If you were to tell me 5 years ago that the products I use on my skin, candles I lit all over my home, or even tupperware I used were unknowingly and silently affecting my body I would have thought you had lost it.
I can understand why controlling the controllables when it comes to our environmental influences is usually one of the last (if ever) addressed items when it comes to our health. We for the most part, can see or feel the influences of exercise, sleep, nutrition, or recovery techniques quickly if not instantaneously. We are a culture of quick results and instant gratification, which has led us to believe at times that when something doesn’t immediately affect us that it is bogus.
What we have forgotten is that our body is an extremely intelligent tool that is meant to adapt and survive. Some things take time to reach a level where you see a difference. Just because you do not see a change occurring doesn’t mean it isn’t. Our body shifts at a cellular level before we will begin to see a result in the mirror. Did you gain 30lbs from one meal of fried foods? No? It is the gradual process of the things we are doing day in and out that ultimately begin to affect us positively or negatively. It can take years of abuse before we are negatively affected in some cases.
While the products we use can affect our body in several different forms or areas, we are going to speak specifically to the endocrine disruption that can occur for the sake of this blog post. What is an endocrine disruptor? Essentially, they are chemicals that can interfere with endocrine (or hormone) systems at certain doses.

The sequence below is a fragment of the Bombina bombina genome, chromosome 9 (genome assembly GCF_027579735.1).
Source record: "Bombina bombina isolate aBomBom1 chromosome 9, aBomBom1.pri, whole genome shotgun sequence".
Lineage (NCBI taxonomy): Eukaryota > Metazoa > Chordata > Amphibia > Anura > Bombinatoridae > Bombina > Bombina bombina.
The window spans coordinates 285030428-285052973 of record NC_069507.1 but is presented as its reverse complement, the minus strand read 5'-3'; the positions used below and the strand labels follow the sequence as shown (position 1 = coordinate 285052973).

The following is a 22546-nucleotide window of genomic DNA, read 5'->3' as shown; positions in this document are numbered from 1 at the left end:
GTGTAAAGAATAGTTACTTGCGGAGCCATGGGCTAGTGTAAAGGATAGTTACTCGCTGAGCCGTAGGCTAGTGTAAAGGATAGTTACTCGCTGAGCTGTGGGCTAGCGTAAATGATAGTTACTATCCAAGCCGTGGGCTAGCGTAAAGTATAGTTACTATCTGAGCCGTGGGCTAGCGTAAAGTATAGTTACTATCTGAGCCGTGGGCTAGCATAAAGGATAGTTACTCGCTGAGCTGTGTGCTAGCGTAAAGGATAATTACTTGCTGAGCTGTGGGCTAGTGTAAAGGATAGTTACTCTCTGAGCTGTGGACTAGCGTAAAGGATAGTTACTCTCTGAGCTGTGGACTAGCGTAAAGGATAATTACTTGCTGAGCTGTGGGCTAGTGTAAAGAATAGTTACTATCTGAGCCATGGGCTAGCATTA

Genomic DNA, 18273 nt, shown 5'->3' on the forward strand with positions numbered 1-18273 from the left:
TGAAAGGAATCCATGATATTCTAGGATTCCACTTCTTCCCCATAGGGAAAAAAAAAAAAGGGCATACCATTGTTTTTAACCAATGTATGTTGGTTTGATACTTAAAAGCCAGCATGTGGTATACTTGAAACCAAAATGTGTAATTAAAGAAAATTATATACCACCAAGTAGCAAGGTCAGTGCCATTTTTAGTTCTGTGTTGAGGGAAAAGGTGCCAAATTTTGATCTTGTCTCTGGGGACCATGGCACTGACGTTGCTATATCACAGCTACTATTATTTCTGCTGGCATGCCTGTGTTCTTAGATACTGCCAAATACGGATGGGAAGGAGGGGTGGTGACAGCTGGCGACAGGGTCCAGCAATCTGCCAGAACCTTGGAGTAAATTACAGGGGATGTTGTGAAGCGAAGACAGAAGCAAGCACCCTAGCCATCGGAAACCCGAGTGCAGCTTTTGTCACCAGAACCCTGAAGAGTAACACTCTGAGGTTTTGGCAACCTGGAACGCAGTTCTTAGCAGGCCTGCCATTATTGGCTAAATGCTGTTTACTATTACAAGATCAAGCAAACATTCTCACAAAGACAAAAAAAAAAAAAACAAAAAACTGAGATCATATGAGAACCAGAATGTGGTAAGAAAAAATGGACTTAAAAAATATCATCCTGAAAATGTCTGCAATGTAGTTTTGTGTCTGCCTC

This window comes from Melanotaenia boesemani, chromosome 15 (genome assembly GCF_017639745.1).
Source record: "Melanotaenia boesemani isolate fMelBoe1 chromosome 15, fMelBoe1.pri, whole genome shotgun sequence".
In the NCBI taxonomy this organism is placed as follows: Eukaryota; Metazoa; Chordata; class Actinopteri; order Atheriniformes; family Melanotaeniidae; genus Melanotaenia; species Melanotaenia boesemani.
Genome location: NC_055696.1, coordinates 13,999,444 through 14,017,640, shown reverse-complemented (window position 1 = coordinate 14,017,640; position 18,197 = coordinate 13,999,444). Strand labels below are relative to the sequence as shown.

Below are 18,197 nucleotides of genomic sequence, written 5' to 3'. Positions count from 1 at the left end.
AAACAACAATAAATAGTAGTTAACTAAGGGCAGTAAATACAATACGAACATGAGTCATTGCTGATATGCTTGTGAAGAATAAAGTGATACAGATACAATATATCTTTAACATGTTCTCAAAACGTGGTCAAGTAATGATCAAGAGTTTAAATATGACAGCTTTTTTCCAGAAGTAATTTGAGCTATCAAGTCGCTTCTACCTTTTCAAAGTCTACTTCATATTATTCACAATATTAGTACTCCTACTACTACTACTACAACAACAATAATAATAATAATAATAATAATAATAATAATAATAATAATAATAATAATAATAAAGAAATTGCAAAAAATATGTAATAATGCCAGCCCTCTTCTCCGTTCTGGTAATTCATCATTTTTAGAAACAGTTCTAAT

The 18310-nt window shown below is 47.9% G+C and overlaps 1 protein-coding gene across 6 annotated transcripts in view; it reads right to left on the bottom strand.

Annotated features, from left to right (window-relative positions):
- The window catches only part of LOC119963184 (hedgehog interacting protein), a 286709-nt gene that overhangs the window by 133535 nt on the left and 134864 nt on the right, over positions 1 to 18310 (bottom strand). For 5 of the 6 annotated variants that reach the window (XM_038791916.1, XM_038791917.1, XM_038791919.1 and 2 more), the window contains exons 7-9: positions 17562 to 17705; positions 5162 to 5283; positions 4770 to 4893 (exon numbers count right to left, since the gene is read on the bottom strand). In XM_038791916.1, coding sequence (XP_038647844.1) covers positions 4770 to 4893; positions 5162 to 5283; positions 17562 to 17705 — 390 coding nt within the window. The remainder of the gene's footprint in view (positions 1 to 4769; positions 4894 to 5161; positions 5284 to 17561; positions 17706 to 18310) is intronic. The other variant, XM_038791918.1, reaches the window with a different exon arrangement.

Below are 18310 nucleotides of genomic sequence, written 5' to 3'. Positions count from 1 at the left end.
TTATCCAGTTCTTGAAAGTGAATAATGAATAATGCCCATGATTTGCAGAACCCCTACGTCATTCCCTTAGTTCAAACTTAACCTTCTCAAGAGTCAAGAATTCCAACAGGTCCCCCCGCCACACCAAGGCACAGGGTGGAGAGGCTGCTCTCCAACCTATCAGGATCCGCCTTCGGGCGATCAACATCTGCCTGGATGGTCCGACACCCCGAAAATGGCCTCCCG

So, why should you care? Your endocrine system is the collection of glands that produce hormones to regulate metabolism, growth and development, tissue function, sexual function, reproduction, sleep, and mood, among other things. Once released, hormones act like chemical messengers. They travel around the body, bind to receptors on specific cells, and cause cellular changes. Endocrine disruptors can change hormone synthesis, transport, binding, and breakdown. They are very stable, and they don’t break down quickly. This is why many manufacturers will include them in products.
So, where are they found?
- Personal care products
Now, what do you do? You can begin making swaps to your everyday items, some I would encourage would be:
- Swapping plastic tupperware, glasses, bottles, etc. for glass or silicone based products.
- Check your food at EWG.org/foodscore and check out this list of the most common additives to avoid in foods.
- Using filtered water in your home and eliminating plastic water bottles. Carry a glass water bottle for work outs or in your car for everyday use.
- Swap your personal care products as you run out of your current. For suggestions on my favorite visit me here.
- When grocery shopping, stick to the dirty dozen and clean fifteen for produce.
- When it comes to pharmaceuticals, do your research, consult with your physician on your concerns and consider if this is something you are needing or if there is an alternative path with your physician.
You are reading through this and feeling a little overwhelmed, don’t fret! Keep in mind that small changes can make a big difference, and if you are looking for suggestions, guidance, or tips on swapping I would love to connect with you!